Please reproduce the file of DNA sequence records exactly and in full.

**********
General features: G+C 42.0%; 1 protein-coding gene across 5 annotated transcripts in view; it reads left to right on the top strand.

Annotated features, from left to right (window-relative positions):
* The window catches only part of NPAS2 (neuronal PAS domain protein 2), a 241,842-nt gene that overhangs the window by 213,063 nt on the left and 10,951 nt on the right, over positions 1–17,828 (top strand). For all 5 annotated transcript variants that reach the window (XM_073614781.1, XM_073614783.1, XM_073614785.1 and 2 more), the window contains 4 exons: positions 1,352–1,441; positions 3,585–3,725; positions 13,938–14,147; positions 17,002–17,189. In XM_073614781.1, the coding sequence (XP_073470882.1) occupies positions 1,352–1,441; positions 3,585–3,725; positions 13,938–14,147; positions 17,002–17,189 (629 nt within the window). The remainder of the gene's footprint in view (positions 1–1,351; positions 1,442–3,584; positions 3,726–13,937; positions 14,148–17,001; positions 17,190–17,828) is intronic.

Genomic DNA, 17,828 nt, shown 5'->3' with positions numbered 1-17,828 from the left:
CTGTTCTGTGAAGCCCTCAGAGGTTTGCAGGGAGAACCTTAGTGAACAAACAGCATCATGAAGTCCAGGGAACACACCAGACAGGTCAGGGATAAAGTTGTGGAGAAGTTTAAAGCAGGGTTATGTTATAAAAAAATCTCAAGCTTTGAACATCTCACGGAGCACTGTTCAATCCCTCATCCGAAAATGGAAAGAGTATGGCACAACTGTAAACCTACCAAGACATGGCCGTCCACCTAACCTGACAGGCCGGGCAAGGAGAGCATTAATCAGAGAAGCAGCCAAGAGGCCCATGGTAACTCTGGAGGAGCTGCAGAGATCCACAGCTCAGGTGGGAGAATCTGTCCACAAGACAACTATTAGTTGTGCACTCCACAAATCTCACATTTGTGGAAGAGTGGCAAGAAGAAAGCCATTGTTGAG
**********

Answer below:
General features: G+C 42.0%; 1 protein-coding gene across 5 annotated transcripts in view; it reads left to right on the top strand.

Annotated features, from left to right (window-relative positions):
* The window catches only part of NPAS2 (neuronal PAS domain protein 2), a 241,842-nt gene that overhangs the window by 213,063 nt on the left and 10,951 nt on the right, over positions 1–17,828 (top strand). For all 5 annotated transcript variants that reach the window (XM_073614781.1, XM_073614783.1, XM_073614785.1 and 2 more), the window contains 4 exons: positions 1,352–1,441; positions 3,585–3,725; positions 13,938–14,147; positions 17,002–17,189. In XM_073614781.1, the coding sequence (XP_073470882.1) occupies positions 1,352–1,441; positions 3,585–3,725; positions 13,938–14,147; positions 17,002–17,189 (629 nt within the window). The remainder of the gene's footprint in view (positions 1–1,351; positions 1,442–3,584; positions 3,726–13,937; positions 14,148–17,001; positions 17,190–17,828) is intronic.

Genomic DNA, 17,828 nt, shown 5'->3' with positions numbered 1-17,828 from the left:
CTGTTCTGTGAAGCCCTCAGAGGTTTGCAGGGAGAACCTTAGTGAACAAACAGCATCATGAAGTCCAGGGAACACACCAGACAGGTCAGGGATAAAGTTGTGGAGAAGTTTAAAGCAGGGTTATGTTATAAAAAAATCTCAAGCTTTGAACATCTCACGGAGCACTGTTCAATCCCTCATCCGAAAATGGAAAGAGTATGGCACAACTGTAAACCTACCAAGACATGGCCGTCCACCTAACCTGACAGGCCGGGCAAGGAGAGCATTAATCAGAGAAGCAGCCAAGAGGCCCATGGTAACTCTGGAGGAGCTGCAGAGATCCACAGCTCAGGTGGGAGAATCTGTCCACAAGACAACTATTAGTTGTGCACTCCACAAATCTCACATTTGTGGAAGAGTGGCAAGAAGAAAGCCATTGTTGAG